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[Article] Dynamic Discovery of Broker Nodes and Load Balancing in a Cluster

  • By Sidath Weerasinghe
  • 17 Apr, 2017

Discovery mechanisms could be broadly divided into two categories, namely static discovery and dynamic discovery. In relevance to servers, the static discovery uses an explicit list of server URLs to specify the available servers in a cluster. In this method, servers won't discover each other. The client only knows about the servers that are hard coded so the developer needs to know all the details of and configure each server. With this static discovery method, the developer cannot achieve auto scaling and load balancing in the cluster. This article mainly focuses on how WSO2 Message Broker (whose functionality is now integrated to the WSO2 Enterprise Integrator) nodes could be discovered dynamically.



Dynamic discovery

One of the problems engineers face when designing and developing distributed systems is dynamically discovering nodes in the distributed environment. There are numerous solutions to dynamic discovery in the distributed environment. It can be avoided entirely by hard coding (or configuring) the network architecture so discovery is done by the client manually. That is not practical because when scaling the distributed environment the client will want to restart their service and reconfigure it. By using dynamic discovery the user can achieve auto scaling and dynamic load balancing features.

For example, there are three message broker nodes in clusters (MB1, MB2, MB3). The client knows only node MB1. So the client asks to make a connection to MB1. MB1 verifies the client connection and allows the client to connect to it. Then MB1 tells the client there are several message brokers in the cluster such as MB2 and MB3. MB1 also tells all the other nodes that the client is connected to the MB1. After this simple routine, all the brokers know about the client and the client knows about all the nodes in the cluster. Now let's say the subscriber client also joins the network and asks to connect to MB3 subscribe to a topic 'foo'. Then the subscriber client knows all about the other message broker nodes like MB1, MB2 and MB3. The publisher client makes a connection with MB2 and messages are published to the topic 'foo'. The publisher client publishes the messages and the subscriber client gets them.

If MB3 crashes the client notices that MB3 isn't subscribing to messages any more since nodes MB1 and MB2 are up and running. Then the subscriber client automatically failover to another node in the cluster. Within this time, other clients can only make a connection the two running brokers in the cluster. After a short period, MB3 recovers and rejoins the cluster. The up and running client notifies the new broker to add to the cluster. Then the other nodes know that the MB3 is up and running. Now when a new client connects to any node of the cluster that the client knows that all the MB1, MB2 and MB3s are in the cluster. Therefore the mentioned scenario reveals a significant use case of dynamic discovery of nodes. There are a bunch of servers (cluster), only known for one or more (at least 3 are mostly recommended if one has crashed and is failover) and make a connection and to get some more information about other nodes. Then the client listens to status information or requests one of the servers to keep the client application informed about the events of joining and leaving of servers from the cluster network.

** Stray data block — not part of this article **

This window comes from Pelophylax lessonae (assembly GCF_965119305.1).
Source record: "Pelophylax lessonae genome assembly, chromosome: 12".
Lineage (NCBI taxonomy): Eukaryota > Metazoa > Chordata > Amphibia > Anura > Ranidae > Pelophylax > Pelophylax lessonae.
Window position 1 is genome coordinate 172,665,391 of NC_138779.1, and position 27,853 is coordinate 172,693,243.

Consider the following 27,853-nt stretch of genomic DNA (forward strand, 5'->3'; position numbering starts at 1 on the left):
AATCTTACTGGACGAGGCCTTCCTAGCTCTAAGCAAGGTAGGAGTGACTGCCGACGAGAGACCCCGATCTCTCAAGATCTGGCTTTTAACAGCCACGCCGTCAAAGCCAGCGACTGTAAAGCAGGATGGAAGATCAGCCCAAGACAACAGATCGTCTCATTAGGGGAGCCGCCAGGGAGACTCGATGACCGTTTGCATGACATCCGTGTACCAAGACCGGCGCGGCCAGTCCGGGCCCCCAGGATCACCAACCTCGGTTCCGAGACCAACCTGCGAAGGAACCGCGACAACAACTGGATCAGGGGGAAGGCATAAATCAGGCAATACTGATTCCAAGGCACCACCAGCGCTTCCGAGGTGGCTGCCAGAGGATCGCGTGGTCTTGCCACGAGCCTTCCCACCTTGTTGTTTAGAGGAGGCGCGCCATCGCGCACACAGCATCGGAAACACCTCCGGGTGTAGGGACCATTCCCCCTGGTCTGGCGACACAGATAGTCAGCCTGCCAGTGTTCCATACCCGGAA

Load balancing

Distributed computing still has some limitations in certain features like load balancing. Load balancing is the concept of dividing the workload within two or more servers. Usually, load balancing is the main reason for server clustering in the distributed environment. Load balancing facilitates the developer to distribute client connections across multiple servers in the cluster and improve server fault tolerance. It distributes client requests throughout multiple servers in the cluster to optimize resource utilization. In a situation where a small number of servers in the cluster need to provide services to a huge number of clients, a server can become overloaded and its performance can go down. The concept of load balancing is used to prevent bottlenecks by forwarding the client connections among two or more servers in the cluster.